Liontrust Strategic Bond Fund

July 2018 review

Global bond markets appeared to do little during the month of July. Index level returns were around zero. Yields on most sovereign bonds rose a little during the period. That apparent lack of volatility hid the fact that the market remained full of opportunities. Fortunately we were able to take advantage of many of those.

Recent months have been dominated by three drivers, each adding a bearish tilt to risk: Italian politics, Quantitative Easing (the ending thereof) and trade wars. June was a little bit of a risk-off month as investors focussed on the negatives of each of those drivers. Broadly, in late June/early July we positioned for a modest reversal of that negative sentiment which proved to be a correct strategy in July.

Macro data were simply too supportive and fears of a global trade war too over blown to justify the credit sell-off we saw in June. This view is supported by strong corporate earnings, never really a worry given over 6% nominal US growth in the second quarter. On a longer term basis the credit market is undoubtedly late cycle in nature; thus as the market moved back to better levels we started to reduce some of the credit risk in the Fund.

European politicians are now on holiday so the chat, coverage, and negativity characterising current political debate has to an extent been put on hold (at least in mainstream media). Brexit and Italian politics – for the first time in several months – are longer dominating the headlines.

Trade war rhetoric is being watered down. Issues still remain of course. NAFTA and China continue to be of concern for emerging market investors in particular. However, some signs of resolution between the US and Europe have been supportive for G7 credit (and equity) markets.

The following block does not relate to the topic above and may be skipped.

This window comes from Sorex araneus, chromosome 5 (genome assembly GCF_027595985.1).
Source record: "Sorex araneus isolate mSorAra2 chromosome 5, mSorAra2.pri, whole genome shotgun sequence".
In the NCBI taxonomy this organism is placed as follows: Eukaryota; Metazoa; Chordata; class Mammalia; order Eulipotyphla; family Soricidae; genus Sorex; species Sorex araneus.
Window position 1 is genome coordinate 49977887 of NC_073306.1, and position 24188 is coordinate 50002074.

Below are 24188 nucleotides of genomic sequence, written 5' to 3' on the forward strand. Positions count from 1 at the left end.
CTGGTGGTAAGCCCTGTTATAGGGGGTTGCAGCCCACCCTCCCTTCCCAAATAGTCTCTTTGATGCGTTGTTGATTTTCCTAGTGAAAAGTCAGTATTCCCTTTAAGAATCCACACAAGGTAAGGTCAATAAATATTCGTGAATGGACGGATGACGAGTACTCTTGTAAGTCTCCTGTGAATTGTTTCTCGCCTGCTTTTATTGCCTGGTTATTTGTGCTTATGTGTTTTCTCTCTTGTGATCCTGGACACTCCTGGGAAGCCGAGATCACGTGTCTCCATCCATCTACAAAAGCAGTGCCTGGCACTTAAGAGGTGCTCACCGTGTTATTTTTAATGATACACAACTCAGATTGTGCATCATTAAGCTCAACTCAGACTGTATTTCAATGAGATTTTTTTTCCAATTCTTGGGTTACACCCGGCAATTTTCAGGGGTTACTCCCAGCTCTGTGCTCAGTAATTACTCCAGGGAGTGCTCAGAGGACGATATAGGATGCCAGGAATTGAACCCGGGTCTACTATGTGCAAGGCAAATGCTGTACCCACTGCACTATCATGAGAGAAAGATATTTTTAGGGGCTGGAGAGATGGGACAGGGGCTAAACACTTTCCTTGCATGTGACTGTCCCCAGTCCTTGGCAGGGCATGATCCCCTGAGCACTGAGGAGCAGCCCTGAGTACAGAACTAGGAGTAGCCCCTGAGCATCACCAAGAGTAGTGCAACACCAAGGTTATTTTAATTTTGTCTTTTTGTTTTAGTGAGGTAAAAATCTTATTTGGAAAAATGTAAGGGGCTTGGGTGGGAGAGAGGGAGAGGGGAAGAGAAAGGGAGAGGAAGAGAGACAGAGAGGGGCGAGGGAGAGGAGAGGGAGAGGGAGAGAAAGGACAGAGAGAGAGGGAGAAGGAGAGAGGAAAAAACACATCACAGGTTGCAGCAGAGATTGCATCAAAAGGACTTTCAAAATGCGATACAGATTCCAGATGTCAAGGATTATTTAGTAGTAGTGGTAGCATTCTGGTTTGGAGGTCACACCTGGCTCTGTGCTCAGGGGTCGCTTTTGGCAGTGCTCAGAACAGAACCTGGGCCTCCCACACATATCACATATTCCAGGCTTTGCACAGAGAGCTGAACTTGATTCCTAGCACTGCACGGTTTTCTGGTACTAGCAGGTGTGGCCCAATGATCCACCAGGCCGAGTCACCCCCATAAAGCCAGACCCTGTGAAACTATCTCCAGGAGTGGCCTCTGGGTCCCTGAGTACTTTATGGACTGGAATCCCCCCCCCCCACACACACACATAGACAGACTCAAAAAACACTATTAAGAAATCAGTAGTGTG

Nothing much has changed. The three biggest threats to markets still exist and are likely to return after the holiday season, albeit in possibly watered down format. For now, markets continue to provide opportunities without the need to take too much of a directional bet. Earnings may continue to provide a positive focus and aggregate macro data remains sound. Prices though have rebounded, so it still seems sensible to look for idiosyncratic, mispriced macro and micro opportunities.


The Fund continues to run with a low beta duration stance; when the rates markets cheapen we add some marginal risk to the portfolio. We took advantage of volatility in July to generate a little alpha and net added to duration, finishing the month with a factor-adjusted duration of 2.8 years* (3.8 years unadjusted). The short Canadian 10 year futures relative to the US has started to move in our favour and was one of the stronger aids to performance over the month.

We reduced the size of the yield curve flattener in the US (short 5 year bonds, long 30 year bonds) but will increase the position again should we witness any steepening retracement. The US dollar remains our favoured rates market and we fastidiously keep the exposure to eurozone and UK duration low.